Motivation, learning strategies and performance among business undergraduates at university colleges in Sweden
Purpose – This paper brings new material to the understanding of interlinkages between motivation, learning and performance in academic contexts. By investigating these interlinkages in a new context – students of business and management at a Swedish university college – it seeks to answer the following research questions: How do students’ degree and type of motivation relate to their learning strategies?; how do students’ degree and type of motivation and learning strategies relate to their academic success?; and how do student characteristics in terms of experience and gender influence the nature and strength of these relationships?
Research methodology – The data used in this paper is based on student surveys and a centralised system of reporting and archiving academic results. The latter contains information on the academic performance of individual students, whereas the surveys gathered information on the students’ background characteristics (experience and gender), their motivation for pursuing academic studies and their learning strategies. The difference in proportion tests and OLS regressions were then applied to investigate differences between student groups and relationships between the different variables.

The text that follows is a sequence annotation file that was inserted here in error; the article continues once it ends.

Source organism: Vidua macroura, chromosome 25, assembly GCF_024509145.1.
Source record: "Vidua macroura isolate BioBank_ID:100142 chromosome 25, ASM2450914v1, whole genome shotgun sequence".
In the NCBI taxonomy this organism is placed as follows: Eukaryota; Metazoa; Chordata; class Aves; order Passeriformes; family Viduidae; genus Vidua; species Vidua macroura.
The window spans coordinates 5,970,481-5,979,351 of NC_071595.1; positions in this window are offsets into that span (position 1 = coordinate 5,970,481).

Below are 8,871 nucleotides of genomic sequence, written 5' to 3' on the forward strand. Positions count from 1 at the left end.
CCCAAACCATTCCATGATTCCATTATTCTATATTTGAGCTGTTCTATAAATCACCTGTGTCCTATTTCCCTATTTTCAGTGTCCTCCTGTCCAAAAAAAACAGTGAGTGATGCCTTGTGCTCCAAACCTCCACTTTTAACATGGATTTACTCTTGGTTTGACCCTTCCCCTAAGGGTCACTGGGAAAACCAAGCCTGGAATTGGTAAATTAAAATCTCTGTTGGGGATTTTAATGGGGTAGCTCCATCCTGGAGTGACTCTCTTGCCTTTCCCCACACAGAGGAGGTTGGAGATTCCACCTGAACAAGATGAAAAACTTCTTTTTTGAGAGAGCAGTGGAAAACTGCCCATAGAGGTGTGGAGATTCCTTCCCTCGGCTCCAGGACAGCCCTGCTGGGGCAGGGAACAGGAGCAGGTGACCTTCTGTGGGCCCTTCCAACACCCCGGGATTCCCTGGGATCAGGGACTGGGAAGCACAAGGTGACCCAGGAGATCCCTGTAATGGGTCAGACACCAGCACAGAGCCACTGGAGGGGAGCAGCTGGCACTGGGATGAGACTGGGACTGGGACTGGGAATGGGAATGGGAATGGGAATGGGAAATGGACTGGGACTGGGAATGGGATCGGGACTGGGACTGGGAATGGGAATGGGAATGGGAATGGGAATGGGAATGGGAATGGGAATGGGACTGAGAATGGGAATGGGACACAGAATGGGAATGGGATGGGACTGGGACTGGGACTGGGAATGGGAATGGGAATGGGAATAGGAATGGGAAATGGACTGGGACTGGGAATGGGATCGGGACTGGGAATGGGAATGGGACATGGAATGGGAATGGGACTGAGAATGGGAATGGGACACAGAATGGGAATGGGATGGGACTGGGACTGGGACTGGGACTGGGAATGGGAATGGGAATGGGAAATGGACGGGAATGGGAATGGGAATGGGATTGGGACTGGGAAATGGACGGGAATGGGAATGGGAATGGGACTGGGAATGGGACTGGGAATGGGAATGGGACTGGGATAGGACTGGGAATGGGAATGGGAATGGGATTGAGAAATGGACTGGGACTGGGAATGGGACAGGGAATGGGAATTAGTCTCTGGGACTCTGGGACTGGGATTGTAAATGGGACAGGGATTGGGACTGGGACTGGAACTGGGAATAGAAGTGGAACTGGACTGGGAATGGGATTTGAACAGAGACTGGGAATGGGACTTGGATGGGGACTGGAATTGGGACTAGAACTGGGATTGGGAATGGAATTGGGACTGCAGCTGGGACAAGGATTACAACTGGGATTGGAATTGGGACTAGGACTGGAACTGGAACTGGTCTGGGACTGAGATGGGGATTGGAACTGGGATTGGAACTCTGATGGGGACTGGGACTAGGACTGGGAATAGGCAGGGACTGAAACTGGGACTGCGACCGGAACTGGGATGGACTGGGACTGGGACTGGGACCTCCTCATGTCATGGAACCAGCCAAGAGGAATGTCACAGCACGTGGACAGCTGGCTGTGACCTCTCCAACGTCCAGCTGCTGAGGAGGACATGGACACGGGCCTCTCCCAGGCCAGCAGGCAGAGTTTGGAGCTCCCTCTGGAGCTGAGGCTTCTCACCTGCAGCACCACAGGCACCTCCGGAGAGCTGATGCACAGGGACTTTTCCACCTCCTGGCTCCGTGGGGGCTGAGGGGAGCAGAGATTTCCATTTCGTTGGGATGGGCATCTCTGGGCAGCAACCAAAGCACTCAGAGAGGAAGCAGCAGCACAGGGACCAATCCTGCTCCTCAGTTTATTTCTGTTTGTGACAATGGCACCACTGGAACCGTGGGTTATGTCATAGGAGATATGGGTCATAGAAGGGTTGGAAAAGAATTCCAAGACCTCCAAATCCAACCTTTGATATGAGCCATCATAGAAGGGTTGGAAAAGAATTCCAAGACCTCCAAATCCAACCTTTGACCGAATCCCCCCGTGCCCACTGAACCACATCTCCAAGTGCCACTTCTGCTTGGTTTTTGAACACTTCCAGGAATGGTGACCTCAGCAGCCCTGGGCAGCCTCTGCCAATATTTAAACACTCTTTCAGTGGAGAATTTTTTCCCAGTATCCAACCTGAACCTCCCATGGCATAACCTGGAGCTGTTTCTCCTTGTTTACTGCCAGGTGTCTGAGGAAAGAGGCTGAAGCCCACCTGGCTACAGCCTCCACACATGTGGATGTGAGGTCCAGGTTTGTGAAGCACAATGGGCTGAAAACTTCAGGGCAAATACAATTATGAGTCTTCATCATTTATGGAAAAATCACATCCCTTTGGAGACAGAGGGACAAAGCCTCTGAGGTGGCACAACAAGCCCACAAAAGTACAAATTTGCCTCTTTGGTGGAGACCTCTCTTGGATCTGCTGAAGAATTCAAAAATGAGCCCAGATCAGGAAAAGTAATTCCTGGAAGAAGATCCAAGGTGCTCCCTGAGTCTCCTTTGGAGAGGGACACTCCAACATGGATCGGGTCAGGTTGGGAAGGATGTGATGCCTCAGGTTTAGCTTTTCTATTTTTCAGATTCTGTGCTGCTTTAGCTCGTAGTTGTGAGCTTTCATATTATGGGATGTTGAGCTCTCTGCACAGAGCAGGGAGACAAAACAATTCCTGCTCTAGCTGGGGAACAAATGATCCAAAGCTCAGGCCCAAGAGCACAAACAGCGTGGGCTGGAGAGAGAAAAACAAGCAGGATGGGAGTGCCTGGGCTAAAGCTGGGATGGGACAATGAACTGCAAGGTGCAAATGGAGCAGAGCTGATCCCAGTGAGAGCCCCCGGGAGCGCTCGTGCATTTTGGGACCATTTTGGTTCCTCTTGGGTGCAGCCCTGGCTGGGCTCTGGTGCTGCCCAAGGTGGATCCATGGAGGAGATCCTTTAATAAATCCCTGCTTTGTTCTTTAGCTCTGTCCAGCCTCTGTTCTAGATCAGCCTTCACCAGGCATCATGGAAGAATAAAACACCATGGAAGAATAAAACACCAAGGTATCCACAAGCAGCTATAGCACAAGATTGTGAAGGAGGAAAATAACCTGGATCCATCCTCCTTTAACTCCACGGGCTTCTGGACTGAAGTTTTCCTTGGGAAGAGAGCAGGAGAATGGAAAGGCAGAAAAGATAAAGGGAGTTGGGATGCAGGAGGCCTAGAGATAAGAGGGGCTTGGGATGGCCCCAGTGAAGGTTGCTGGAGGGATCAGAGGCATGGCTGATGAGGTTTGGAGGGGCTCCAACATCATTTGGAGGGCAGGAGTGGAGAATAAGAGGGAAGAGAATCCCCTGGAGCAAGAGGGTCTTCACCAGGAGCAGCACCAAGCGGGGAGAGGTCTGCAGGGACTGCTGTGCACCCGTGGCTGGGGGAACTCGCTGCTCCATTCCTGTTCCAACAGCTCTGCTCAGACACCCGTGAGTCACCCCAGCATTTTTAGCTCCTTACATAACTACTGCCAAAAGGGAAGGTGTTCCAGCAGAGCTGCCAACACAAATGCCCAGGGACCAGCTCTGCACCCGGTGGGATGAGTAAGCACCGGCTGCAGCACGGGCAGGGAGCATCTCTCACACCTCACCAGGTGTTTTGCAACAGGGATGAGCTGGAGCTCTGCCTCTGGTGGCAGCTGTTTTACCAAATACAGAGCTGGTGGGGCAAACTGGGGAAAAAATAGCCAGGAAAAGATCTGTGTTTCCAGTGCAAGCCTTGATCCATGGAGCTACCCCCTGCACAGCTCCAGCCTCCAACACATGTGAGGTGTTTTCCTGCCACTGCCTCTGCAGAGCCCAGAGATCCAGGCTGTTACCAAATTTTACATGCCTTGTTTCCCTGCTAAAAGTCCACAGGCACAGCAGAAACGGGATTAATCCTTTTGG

Findings – The findings reveal that business students are more extrinsically than intrinsically motivated; that deep learning approaches lead to higher grades for particular examination forms, and that female students are typically more intrinsically motivated, engage more in deep learning approaches and perform better than their male counterparts.
Practical implications – The findings suggest that practitioners in higher education involved with the business and/or university college students have good reasons to stimulate motivation generally, and intrinsic motivation in particular. However, this must be accompanied by examination forms that promote deep learning.
Originality/Value – In contrast to most research, this paper focuses on the interlinkages between motivation, learning and performance among business students in a university college setting. This contrasts most research on this topic which tends to be focused on university students, particularly in the US, in other fields of study or accounting. Moreover, this paper also takes student characteristics into account and uses a variety of measures to operationalise academic performance.
This work is licensed under a Creative Commons Attribution 4.0 International License.
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